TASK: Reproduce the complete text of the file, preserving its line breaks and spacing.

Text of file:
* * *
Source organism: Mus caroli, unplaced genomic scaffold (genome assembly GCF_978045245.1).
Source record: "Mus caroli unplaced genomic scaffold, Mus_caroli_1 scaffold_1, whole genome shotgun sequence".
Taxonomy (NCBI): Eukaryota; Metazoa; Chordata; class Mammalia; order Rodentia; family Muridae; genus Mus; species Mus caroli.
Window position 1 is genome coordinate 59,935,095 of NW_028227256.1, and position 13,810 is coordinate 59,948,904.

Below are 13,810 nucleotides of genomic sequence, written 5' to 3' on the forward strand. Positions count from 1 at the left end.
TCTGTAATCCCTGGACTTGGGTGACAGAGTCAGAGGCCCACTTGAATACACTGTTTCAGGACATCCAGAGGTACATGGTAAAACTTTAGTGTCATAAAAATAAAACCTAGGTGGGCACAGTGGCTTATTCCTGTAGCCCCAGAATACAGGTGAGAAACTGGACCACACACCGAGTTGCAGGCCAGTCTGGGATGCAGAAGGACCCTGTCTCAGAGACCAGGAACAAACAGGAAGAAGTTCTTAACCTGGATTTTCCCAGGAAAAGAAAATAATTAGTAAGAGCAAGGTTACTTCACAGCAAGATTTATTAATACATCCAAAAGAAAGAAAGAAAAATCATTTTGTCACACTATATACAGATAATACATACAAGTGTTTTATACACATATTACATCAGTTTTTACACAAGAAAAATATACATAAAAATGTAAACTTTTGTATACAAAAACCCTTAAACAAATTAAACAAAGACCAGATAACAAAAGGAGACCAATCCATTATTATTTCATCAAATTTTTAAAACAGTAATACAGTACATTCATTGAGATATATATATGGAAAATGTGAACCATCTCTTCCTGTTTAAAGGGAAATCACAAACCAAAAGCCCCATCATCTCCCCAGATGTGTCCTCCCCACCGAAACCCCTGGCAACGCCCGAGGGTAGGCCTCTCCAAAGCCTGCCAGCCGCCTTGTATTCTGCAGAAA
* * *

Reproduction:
Source organism: Mus caroli, unplaced genomic scaffold (genome assembly GCF_978045245.1).
Source record: "Mus caroli unplaced genomic scaffold, Mus_caroli_1 scaffold_1, whole genome shotgun sequence".
Taxonomy (NCBI): Eukaryota; Metazoa; Chordata; class Mammalia; order Rodentia; family Muridae; genus Mus; species Mus caroli.
Window position 1 is genome coordinate 59,935,095 of NW_028227256.1, and position 13,810 is coordinate 59,948,904.

Below are 13,810 nucleotides of genomic sequence, written 5' to 3' on the forward strand. Positions count from 1 at the left end.
TCTGTAATCCCTGGACTTGGGTGACAGAGTCAGAGGCCCACTTGAATACACTGTTTCAGGACATCCAGAGGTACATGGTAAAACTTTAGTGTCATAAAAATAAAACCTAGGTGGGCACAGTGGCTTATTCCTGTAGCCCCAGAATACAGGTGAGAAACTGGACCACACACCGAGTTGCAGGCCAGTCTGGGATGCAGAAGGACCCTGTCTCAGAGACCAGGAACAAACAGGAAGAAGTTCTTAACCTGGATTTTCCCAGGAAAAGAAAATAATTAGTAAGAGCAAGGTTACTTCACAGCAAGATTTATTAATACATCCAAAAGAAAGAAAGAAAAATCATTTTGTCACACTATATACAGATAATACATACAAGTGTTTTATACACATATTACATCAGTTTTTACACAAGAAAAATATACATAAAAATGTAAACTTTTGTATACAAAAACCCTTAAACAAATTAAACAAAGACCAGATAACAAAAGGAGACCAATCCATTATTATTTCATCAAATTTTTAAAACAGTAATACAGTACATTCATTGAGATATATATATGGAAAATGTGAACCATCTCTTCCTGTTTAAAGGGAAATCACAAACCAAAAGCCCCATCATCTCCCCAGATGTGTCCTCCCCACCGAAACCCCTGGCAACGCCCGAGGGTAGGCCTCTCCAAAGCCTGCCAGCCGCCTTGTATTCTGCAGAAA